In the red singlet of the Bowerman TC, Jager is coached on the technical aspects of the steeple by Schumacher, while Dobert, himself a former steeplechaser, handles Jager’s strength training and logistics. It’s obviously working.
“It’s really fun being able to work on the hurdling and water jump aspect of the event,’’ Jager said. “It makes me feel like more of an athlete than your typical distance runner. It’s really a tough event. It breaks up the mindlessness of distance racing where you get out and stare at the back of the guy in front of you. It’s fun having something break up the race and having something to concentrate on.’’
Jager said the water jump represents the event’s, “X factor. It’s hard to plan for. My second steeple I fell in the water jump leading the race.’’
That would be at Oxy in 2012. Ever since then, it’s been nothing but success on the highest level. Jager, who opened his outdoor season with a 3:39.40 third-place finish in the 1,500 at the Payton Jordan Invitational, will contest his first steeple of 2015 at the Prefontaine Classic on May 30. He’ll return to Hayward Field, June 25-28, for the USA Outdoor Championships.
“My goals have been the same for the last three years,’’ Jager said. “I would love to medal at the World Championships. If I happen to get into a fast race, I’d love to break that 8-minute barrier. Running 8:06 so early in my career, I didn’t realize – not that I thought it would be easy – but how lucky you have to be to run a time like that. It’s going to take a special race.’’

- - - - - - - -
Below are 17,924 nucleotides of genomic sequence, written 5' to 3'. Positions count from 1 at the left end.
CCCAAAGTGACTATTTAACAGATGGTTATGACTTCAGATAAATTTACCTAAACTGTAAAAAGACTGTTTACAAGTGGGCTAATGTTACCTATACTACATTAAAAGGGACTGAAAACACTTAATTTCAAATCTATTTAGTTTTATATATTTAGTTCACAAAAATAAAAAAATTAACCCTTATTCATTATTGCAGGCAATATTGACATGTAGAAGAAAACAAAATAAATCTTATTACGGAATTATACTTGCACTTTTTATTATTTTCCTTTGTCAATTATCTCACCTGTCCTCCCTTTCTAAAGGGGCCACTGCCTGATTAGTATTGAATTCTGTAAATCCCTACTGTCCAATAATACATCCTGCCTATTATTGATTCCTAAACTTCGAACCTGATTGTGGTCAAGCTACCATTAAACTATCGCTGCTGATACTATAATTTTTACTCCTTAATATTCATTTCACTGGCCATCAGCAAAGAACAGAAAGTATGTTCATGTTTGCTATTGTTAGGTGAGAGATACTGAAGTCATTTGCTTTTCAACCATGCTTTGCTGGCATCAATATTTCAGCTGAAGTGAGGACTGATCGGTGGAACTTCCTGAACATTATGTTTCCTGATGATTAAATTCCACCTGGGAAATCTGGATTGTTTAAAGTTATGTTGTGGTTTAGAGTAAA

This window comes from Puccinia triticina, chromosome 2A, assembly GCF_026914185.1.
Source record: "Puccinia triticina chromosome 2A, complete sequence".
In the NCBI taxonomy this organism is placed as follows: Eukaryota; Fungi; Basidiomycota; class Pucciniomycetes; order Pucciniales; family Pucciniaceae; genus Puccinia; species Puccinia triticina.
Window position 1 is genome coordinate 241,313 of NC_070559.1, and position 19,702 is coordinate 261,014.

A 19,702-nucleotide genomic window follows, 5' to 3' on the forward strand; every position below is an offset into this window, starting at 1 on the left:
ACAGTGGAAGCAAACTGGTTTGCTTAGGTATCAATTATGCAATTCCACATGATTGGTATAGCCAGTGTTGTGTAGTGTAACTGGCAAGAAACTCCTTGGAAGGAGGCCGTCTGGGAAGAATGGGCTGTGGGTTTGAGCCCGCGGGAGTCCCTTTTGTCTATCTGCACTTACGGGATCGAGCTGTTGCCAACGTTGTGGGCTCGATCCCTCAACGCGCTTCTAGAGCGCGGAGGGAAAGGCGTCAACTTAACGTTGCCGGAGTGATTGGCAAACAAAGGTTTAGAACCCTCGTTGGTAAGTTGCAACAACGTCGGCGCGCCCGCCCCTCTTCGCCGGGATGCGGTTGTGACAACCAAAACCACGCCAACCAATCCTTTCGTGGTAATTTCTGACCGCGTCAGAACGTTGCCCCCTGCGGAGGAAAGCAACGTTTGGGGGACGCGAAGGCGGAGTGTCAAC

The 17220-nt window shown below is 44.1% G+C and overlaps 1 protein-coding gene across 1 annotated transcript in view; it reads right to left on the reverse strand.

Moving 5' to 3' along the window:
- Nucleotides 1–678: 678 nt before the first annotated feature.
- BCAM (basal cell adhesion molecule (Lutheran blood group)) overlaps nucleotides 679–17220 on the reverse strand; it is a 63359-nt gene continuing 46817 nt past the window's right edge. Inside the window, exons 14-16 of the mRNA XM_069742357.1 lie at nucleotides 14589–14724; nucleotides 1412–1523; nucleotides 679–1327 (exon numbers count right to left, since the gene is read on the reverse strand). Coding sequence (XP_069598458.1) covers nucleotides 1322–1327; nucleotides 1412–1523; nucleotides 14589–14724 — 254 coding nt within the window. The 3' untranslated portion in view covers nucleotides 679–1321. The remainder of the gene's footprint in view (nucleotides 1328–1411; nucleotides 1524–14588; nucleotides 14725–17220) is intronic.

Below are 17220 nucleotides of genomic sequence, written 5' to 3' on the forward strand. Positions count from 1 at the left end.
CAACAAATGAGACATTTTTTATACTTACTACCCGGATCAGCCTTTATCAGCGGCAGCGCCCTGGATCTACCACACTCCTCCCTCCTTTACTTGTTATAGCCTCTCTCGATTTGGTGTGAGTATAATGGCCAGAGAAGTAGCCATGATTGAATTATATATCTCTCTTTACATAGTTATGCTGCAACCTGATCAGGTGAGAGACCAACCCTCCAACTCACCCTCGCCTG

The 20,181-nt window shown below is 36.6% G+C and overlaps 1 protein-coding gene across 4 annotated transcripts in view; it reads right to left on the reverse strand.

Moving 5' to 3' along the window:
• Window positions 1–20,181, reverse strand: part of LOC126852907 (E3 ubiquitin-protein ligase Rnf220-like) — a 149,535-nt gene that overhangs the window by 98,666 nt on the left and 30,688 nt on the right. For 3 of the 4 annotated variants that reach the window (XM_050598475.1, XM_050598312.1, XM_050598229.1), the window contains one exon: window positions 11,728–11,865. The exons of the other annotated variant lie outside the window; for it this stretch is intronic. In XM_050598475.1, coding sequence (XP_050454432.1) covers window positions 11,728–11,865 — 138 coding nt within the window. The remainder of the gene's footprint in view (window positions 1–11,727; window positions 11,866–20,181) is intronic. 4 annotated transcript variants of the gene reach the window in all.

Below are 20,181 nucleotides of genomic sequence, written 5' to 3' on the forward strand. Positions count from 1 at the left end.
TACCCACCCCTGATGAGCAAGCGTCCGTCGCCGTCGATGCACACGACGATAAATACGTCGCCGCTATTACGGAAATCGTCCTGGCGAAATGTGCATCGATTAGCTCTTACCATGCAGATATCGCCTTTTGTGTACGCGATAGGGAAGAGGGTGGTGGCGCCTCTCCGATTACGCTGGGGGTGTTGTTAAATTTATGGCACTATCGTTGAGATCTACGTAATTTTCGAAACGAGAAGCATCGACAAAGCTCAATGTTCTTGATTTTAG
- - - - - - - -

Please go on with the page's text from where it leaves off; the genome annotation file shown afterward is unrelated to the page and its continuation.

Like on a perfect summer evening in Europe in a Diamond League race, say.
“I would need to be dragged along to it at that point,’’ Jager said. “That’s been a long-term goal. It will continue to be a goal until I break it.’’
Said Schumacher, “The next three years should be a lot of fun for him. It will be fun for the coaching staff to watch him as well. He’s a great young man. He’s a team guy. He loves his teammates. He wants to work hard. He’s dedicated. It’s the total package.’’
After a summer that he hopes includes a spot on the U.S. team for the IAAF World Championships in Beijing, Jager said he’s anticipating some well-deserved rest and recovery. He’ll finish his undergraduate degree at Portland State this spring and once he returns home from a summer of steepling, there’s nothing pressing on his schedule.
“I’m looking forward to having a lot of free time this fall and actually enjoy Portland,’’ he said. “I love being outside when it’s nice out. I love all the small breweries in Portland. I can sit down for a glass of beer on a day if it’s 75, 80 (degrees) and be content.’’
Until then, there are teams to be made and fast races to be run for this man to whom the steeplechase came naturally – with one notable exception.
Previous TTUSA stories by John Crumpacker:
John Crumpacker was a sportswriter for the San Francisco Examiner and San Francisco Chronicle for more than three decades. In that time he won seven national writing awards and covered 10 Olympic Games. He was president of the Track & Field Writers of America on two occasions.